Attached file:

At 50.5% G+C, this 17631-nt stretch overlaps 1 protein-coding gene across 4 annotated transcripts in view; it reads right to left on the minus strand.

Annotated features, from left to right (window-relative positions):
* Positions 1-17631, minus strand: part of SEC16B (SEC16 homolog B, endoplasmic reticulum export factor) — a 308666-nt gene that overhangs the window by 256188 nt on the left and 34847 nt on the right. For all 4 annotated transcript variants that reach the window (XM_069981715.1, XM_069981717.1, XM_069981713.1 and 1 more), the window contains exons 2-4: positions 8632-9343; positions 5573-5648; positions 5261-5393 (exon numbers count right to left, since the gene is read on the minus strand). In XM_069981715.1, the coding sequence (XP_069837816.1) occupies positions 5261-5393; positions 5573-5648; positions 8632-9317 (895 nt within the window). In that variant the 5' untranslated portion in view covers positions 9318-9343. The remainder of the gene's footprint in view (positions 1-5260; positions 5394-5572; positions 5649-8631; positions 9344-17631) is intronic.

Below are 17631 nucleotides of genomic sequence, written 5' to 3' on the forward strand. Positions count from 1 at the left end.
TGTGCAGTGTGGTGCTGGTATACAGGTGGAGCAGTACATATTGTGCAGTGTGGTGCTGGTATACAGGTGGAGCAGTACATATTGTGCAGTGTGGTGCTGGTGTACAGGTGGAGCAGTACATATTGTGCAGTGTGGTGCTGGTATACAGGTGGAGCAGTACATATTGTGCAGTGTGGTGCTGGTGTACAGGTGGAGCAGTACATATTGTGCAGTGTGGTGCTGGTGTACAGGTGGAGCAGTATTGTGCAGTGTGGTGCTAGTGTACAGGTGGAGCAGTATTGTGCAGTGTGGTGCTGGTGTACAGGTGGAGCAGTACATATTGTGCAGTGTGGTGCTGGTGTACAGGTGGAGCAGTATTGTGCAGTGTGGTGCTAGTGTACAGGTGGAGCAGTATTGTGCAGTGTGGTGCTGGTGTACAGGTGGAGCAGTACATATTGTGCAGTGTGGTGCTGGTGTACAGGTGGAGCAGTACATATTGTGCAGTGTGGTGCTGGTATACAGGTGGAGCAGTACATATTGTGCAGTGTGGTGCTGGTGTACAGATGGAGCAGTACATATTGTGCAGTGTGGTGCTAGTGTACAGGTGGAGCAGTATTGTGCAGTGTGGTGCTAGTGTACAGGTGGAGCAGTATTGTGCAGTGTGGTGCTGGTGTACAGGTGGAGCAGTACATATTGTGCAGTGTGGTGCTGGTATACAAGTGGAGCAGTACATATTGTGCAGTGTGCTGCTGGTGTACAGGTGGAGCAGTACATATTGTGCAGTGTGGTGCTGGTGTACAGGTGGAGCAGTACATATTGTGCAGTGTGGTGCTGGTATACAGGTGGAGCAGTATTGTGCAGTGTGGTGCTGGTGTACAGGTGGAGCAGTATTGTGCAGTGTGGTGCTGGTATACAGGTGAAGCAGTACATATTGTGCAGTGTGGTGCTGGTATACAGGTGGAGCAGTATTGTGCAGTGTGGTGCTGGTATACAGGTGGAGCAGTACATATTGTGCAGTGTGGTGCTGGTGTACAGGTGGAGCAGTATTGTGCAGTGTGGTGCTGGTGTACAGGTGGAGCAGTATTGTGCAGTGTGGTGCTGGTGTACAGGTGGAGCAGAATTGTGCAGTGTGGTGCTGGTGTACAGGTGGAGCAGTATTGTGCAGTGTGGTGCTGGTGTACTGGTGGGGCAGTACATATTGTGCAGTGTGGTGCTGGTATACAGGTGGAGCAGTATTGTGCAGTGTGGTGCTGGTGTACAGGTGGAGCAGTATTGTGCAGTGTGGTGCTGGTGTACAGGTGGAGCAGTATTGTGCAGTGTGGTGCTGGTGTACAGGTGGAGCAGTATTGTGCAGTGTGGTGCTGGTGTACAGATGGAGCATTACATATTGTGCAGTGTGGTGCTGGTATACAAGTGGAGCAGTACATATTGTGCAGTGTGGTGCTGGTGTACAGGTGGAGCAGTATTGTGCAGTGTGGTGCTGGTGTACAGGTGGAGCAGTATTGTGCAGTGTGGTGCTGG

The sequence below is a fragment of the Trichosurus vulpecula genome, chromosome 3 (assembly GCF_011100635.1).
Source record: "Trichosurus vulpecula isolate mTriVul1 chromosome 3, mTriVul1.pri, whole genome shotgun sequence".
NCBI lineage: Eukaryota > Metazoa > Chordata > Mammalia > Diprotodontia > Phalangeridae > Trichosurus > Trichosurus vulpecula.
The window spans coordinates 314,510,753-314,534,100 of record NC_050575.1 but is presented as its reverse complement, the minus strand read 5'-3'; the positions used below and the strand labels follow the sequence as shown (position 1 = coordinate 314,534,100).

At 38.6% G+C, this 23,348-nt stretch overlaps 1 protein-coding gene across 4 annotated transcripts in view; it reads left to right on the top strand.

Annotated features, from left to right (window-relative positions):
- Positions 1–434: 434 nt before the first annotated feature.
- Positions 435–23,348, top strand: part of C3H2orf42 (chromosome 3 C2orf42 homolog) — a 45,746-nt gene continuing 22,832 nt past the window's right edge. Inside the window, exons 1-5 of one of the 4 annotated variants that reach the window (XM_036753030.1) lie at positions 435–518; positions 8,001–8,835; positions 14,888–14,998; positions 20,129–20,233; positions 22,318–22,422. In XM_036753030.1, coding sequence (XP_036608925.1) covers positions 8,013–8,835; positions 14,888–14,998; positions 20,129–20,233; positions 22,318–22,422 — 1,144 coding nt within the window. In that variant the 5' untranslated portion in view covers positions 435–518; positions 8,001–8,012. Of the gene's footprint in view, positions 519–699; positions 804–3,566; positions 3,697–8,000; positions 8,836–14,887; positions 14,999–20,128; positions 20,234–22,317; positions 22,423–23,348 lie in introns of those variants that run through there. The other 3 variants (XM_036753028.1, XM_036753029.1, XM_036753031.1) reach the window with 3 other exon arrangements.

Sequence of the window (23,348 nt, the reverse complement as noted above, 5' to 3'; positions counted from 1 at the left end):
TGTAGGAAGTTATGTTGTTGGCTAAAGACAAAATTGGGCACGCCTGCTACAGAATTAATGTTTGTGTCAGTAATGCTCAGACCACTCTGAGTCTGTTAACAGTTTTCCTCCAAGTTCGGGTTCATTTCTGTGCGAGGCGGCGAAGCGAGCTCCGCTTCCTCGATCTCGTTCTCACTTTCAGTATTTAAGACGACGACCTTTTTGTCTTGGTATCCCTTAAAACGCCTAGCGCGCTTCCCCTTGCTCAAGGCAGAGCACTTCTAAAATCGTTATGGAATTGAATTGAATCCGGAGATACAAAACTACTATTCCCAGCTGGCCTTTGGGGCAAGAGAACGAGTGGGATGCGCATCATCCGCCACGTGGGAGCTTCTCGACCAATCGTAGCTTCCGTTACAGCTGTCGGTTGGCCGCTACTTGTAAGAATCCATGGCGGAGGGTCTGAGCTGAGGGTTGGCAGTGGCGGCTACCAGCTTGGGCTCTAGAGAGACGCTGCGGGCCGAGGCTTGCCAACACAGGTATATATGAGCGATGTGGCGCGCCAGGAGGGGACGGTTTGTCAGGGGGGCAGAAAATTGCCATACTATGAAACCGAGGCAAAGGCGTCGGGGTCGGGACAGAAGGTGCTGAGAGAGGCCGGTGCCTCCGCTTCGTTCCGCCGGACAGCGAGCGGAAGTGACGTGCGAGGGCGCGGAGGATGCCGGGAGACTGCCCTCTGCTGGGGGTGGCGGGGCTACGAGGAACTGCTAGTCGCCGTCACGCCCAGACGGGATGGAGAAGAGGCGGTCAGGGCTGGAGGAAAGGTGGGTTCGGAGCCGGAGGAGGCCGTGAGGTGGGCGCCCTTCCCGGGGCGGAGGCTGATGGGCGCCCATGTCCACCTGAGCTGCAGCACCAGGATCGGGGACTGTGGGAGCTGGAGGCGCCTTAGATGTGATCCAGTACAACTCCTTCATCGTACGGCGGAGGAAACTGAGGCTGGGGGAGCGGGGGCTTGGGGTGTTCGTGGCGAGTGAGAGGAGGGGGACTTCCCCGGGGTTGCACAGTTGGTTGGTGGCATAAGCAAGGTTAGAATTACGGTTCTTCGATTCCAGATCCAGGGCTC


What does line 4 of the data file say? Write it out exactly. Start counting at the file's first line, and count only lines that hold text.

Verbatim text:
Below are 17631 nucleotides of genomic sequence, written 5' to 3' on the forward strand. Positions count from 1 at the left end.